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Governments must be cost-conscious

The Kanawha County Commission budgeted about $5.8 million for employee health care this fiscal year. The city of Charleston expects to spend almost $9 million for health care for its employees.

The county pays about 80 percent of workers' health premiums. The city pays about 78 percent.

This puts the county and the city conspicuously out of line with the realities faced by many of the taxpayers who support them.

In the long run, is that wise?

Kanawha County Commissioner Kent Carper told the Daily Mail's Paul Fallon that he believes the county will have to explore ways to reduce the costs. That could include asking employees to pay a larger share of their premiums for their health coverage.

But he made it clear how painful that would be for the county work force.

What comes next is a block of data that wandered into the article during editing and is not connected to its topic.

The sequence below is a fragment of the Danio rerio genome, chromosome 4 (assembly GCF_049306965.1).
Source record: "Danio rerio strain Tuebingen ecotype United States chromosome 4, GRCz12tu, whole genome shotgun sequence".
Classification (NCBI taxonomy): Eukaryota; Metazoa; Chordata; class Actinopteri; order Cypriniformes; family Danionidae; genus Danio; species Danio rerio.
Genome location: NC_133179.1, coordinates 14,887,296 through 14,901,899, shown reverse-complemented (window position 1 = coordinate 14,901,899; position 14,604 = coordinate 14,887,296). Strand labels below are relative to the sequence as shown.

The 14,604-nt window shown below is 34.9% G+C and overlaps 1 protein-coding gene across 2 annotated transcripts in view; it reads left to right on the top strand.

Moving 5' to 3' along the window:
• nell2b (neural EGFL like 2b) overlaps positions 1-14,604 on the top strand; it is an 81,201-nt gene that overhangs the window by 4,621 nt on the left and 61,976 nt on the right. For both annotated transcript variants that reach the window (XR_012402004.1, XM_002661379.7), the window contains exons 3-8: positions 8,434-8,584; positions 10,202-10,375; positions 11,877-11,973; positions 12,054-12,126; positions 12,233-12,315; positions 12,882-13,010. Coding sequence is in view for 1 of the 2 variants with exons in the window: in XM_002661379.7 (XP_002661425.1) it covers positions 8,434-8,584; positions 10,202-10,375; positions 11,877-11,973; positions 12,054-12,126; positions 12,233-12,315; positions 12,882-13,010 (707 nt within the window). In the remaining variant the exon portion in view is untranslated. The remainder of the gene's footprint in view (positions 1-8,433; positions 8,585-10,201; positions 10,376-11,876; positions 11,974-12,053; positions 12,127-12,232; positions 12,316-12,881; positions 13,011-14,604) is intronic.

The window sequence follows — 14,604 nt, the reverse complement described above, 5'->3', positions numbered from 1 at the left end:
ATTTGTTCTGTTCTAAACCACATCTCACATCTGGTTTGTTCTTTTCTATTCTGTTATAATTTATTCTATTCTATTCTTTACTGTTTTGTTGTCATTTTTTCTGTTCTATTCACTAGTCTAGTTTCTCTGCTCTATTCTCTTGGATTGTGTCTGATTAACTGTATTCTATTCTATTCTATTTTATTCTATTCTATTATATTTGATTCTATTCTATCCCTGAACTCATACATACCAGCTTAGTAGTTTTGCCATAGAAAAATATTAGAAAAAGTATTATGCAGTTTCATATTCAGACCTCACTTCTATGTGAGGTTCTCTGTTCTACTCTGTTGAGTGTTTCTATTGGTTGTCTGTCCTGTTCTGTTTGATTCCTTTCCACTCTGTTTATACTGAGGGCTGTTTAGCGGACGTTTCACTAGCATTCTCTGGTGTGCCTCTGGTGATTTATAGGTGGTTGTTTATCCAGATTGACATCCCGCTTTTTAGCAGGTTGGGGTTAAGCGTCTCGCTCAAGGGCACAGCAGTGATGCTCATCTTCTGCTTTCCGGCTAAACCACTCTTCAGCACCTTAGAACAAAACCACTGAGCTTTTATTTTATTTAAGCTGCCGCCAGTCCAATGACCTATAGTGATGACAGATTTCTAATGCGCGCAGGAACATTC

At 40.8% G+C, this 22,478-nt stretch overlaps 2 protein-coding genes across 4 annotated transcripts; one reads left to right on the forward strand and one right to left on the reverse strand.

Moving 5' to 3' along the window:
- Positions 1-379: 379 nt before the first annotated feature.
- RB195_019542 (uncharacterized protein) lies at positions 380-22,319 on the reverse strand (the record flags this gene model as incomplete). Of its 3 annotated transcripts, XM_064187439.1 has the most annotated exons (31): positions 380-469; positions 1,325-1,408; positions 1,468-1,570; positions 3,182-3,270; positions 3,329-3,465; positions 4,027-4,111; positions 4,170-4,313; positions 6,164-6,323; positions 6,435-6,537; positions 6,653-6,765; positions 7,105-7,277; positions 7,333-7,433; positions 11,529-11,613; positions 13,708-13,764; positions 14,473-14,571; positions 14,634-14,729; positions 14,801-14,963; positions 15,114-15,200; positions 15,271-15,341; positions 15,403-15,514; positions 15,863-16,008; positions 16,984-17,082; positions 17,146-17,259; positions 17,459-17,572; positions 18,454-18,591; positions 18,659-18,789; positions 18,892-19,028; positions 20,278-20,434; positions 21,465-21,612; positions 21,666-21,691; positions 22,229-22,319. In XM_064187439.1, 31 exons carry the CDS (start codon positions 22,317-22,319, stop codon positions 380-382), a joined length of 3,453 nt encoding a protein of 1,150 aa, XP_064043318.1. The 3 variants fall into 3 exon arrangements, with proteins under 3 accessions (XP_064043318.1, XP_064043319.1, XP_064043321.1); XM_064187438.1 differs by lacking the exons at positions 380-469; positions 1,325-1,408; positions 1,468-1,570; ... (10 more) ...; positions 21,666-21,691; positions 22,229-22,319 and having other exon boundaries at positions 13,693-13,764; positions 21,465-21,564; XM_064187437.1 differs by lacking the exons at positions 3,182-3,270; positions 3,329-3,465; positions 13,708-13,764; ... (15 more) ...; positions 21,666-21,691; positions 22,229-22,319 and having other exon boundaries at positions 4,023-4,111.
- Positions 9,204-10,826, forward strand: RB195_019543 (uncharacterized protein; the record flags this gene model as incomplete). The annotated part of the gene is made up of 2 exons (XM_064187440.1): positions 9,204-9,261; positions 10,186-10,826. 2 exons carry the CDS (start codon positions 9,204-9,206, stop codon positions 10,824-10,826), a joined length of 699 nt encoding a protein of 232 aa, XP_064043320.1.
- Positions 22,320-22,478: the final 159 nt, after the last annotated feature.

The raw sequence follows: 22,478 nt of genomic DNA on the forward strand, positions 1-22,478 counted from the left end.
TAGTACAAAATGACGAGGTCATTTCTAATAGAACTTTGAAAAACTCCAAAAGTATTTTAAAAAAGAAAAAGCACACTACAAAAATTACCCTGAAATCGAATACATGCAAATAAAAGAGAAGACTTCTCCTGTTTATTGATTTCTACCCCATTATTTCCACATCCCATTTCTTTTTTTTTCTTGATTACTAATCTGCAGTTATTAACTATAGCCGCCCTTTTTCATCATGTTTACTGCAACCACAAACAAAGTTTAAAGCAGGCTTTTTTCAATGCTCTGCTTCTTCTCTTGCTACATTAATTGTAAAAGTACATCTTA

"Are we supposed to reduce the benefits and raise the premiums to the point that people don't really have insurance?" he asked.

Charleston Mayor Danny Jones said he doesn't believe the city is at the point of raising premiums for employees, and may never be. He thinks it would hurt morale.

"We have a great work force and a great work culture at the city," Jones said. "We don't want to do that unless we really have to."

Residents of Charleston and Kanawha County share officials' appreciation for county and city employees. They handle everything from public safety to fire protection to derechos to snow removal.

Nobody should take any of the people who provide all that for granted.

But public bodies need to demonstrate that they are operating in a cost-consciousness way. Otherwise, it becomes hard to make the case that they need to raise fees or taxes.


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